2018 Kia Niro Plug-In Hybrid, Six Flags Magic Mountain, California, Dec 2017Enlarge Photo
Which two new green cars have readers driven and reported on for us?
Why weren't 15 separate charging stops enough during our first drive of the plug-in hybrid version of the 2018 Kia Niro?
This is our look back at the Week In Reverse—right here at Green Car Reports—for the week ending on Friday, December 22, 2017.
Friday, we wrote that major truck makers around the world don't intend to be caught sleeping by Tesla, as car makers were by the Model S back in 2012.
Pricing has now emerged for the 2018 Kia Niro Plug-In Hybrid, which reportedly carries a sticker price starting at $28,840 including delivery.
Tesla Model 3 with BMW i3 driver Tom Moloughney, Dec 2017 [photo: Tom Moloughney]Enlarge Photo
On Thursday, our BMW i3 driver and contributor Tom Moloughney wrote about his impressions after he got behind the wheel of a Tesla Model 3.
While we only published our first drive of the 2018 Honda Clarity Plug-In Hybrid last week, one of our readers has already bought one. He shared his first impressions of his new car.
Wednesday, longtime electric-car advocate Chelsea Sexton had some thoughts on how to improve the electric-car purchase tax credit.
BMW not only met its pledge and sold 100,000 plug-in electric cars globally in 11 months, it also turned its headquarters into a giant stack of batteries.
On Tuesday, the 2019 Honda Insight hybrid that will debut at the Detroit auto show next month was revealed.
2019 Honda Insight prototypeEnlarge Photo
We kicked off the week on Monday by analyzing what Toyota's plan to sell 1 million zero-emission vehicles a year by 2030 really means.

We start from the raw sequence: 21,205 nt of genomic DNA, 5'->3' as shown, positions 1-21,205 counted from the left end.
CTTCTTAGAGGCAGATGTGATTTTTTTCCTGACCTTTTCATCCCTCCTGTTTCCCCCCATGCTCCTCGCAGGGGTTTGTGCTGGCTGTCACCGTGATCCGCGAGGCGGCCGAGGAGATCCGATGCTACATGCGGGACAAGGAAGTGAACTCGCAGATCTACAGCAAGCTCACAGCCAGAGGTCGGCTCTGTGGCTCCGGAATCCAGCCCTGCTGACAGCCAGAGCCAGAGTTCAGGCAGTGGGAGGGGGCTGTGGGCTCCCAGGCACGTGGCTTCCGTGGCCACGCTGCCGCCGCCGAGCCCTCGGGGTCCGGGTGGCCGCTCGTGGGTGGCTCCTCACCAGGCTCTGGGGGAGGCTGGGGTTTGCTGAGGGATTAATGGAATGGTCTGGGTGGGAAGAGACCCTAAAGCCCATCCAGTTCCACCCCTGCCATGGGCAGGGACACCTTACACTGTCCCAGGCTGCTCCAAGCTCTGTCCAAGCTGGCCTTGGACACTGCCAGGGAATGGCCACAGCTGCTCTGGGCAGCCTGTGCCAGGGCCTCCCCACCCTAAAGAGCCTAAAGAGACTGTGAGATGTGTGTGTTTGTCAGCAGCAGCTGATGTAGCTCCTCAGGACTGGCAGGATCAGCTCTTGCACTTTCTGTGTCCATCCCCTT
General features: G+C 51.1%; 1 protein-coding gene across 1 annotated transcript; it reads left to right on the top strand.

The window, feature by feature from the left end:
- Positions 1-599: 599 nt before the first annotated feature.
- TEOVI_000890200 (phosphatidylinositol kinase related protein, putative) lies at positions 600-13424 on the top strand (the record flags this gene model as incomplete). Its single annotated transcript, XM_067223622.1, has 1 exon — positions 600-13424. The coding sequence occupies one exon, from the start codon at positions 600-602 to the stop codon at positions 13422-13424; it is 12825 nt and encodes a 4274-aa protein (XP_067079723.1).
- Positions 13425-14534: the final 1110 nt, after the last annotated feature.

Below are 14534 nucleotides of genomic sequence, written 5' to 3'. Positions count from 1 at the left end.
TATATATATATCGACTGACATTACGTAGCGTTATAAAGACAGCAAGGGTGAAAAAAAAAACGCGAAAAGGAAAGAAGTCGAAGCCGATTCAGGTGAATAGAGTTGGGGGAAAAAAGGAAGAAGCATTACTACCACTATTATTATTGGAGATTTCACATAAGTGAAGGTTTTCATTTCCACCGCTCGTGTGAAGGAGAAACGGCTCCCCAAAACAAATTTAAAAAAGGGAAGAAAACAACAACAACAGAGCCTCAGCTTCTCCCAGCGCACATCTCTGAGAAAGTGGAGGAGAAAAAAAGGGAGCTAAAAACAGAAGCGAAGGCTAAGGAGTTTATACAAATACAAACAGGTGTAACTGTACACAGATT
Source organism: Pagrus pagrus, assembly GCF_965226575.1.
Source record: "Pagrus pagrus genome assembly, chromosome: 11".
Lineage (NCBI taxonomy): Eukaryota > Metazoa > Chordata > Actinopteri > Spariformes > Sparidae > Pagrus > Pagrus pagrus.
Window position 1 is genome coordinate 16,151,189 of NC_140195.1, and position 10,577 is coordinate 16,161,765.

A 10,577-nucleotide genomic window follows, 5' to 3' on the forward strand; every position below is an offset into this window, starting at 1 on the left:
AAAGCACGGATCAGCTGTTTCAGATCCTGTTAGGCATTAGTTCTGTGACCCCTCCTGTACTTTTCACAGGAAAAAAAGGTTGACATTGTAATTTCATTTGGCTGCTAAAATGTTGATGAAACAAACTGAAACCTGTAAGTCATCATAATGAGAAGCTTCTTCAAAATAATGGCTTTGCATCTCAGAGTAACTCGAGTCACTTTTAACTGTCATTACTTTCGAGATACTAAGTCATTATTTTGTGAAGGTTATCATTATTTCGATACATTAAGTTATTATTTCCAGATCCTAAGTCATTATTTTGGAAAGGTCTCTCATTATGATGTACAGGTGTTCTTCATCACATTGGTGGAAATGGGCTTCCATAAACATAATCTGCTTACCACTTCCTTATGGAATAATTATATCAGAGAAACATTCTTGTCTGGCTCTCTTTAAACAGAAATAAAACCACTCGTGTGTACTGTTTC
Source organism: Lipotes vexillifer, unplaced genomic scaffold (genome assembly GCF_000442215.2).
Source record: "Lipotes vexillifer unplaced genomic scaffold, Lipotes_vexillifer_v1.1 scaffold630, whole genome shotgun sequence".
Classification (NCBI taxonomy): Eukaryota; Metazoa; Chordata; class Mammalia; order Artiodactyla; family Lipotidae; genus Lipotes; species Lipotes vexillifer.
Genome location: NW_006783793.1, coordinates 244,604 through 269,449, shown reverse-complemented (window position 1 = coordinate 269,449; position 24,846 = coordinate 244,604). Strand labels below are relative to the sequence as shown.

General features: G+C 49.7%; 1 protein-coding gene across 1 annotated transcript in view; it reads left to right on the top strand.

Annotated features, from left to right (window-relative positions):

We also wrote about our first drive in the 2018 Kia Niro Plug-In Hybrid compact wagon; you can read why 15 charging stops weren't enough.
Over the weekend, we showed what you get when you blend a Tesla motor, a Kia Soul EV battery pack, and a reproduction AC Cobra body: It's something of a Frankencobra, but stunning on the race track.
In addition, a program in Germany by Volkswagen to encourage the owners of the dirtiest diesels to scrap them has been extended, but VW is selling more e-Golf electric cars.
2018 Volkswagen e-GolfEnlarge Photo
If you live in an apartment building or condo, we've got some advice on how you can get your Homeowners Association to let you install an electric-car charging station.
Finally, even hundreds of millions of electric cars won't have a huge impact on the world's electric grids, but they will severely impact the oil industry's demand for gasoline worldwide.
Those were our main stories this week; we'll see you again next week. Until then, this has been the Green Car Reports Week in Reverse update.
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